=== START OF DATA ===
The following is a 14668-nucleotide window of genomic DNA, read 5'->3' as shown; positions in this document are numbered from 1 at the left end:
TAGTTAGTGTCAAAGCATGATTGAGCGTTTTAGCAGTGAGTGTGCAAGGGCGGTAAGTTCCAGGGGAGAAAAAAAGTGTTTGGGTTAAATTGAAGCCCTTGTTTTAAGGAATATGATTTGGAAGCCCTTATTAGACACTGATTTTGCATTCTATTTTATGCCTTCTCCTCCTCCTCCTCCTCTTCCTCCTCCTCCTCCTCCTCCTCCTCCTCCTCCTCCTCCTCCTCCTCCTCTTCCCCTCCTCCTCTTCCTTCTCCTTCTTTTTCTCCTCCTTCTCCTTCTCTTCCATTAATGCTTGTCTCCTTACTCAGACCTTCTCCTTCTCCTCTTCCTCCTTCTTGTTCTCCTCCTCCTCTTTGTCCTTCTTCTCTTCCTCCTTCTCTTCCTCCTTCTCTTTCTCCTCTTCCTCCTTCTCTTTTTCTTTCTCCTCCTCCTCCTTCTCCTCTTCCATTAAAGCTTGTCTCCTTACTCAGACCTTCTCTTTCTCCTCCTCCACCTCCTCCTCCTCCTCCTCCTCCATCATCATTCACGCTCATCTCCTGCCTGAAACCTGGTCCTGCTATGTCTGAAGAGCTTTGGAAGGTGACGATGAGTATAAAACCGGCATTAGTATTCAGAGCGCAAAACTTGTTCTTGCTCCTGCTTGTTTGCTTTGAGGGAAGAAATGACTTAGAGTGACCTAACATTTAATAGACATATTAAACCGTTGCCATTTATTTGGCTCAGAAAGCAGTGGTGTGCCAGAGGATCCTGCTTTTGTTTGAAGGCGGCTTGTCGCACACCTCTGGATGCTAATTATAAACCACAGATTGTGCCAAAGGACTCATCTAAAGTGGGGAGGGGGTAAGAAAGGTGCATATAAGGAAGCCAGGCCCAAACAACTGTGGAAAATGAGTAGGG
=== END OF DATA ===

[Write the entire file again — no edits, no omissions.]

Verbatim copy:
The following is a 14668-nucleotide window of genomic DNA, read 5'->3' as shown; positions in this document are numbered from 1 at the left end:
TAGTTAGTGTCAAAGCATGATTGAGCGTTTTAGCAGTGAGTGTGCAAGGGCGGTAAGTTCCAGGGGAGAAAAAAAGTGTTTGGGTTAAATTGAAGCCCTTGTTTTAAGGAATATGATTTGGAAGCCCTTATTAGACACTGATTTTGCATTCTATTTTATGCCTTCTCCTCCTCCTCCTCCTCTTCCTCCTCCTCCTCCTCCTCCTCCTCCTCCTCCTCCTCCTCCTCCTCCTCTTCCCCTCCTCCTCTTCCTTCTCCTTCTTTTTCTCCTCCTTCTCCTTCTCTTCCATTAATGCTTGTCTCCTTACTCAGACCTTCTCCTTCTCCTCTTCCTCCTTCTTGTTCTCCTCCTCCTCTTTGTCCTTCTTCTCTTCCTCCTTCTCTTCCTCCTTCTCTTTCTCCTCTTCCTCCTTCTCTTTTTCTTTCTCCTCCTCCTCCTTCTCCTCTTCCATTAAAGCTTGTCTCCTTACTCAGACCTTCTCTTTCTCCTCCTCCACCTCCTCCTCCTCCTCCTCCTCCATCATCATTCACGCTCATCTCCTGCCTGAAACCTGGTCCTGCTATGTCTGAAGAGCTTTGGAAGGTGACGATGAGTATAAAACCGGCATTAGTATTCAGAGCGCAAAACTTGTTCTTGCTCCTGCTTGTTTGCTTTGAGGGAAGAAATGACTTAGAGTGACCTAACATTTAATAGACATATTAAACCGTTGCCATTTATTTGGCTCAGAAAGCAGTGGTGTGCCAGAGGATCCTGCTTTTGTTTGAAGGCGGCTTGTCGCACACCTCTGGATGCTAATTATAAACCACAGATTGTGCCAAAGGACTCATCTAAAGTGGGGAGGGGGTAAGAAAGGTGCATATAAGGAAGCCAGGCCCAAACAACTGTGGAAAATGAGTAGGG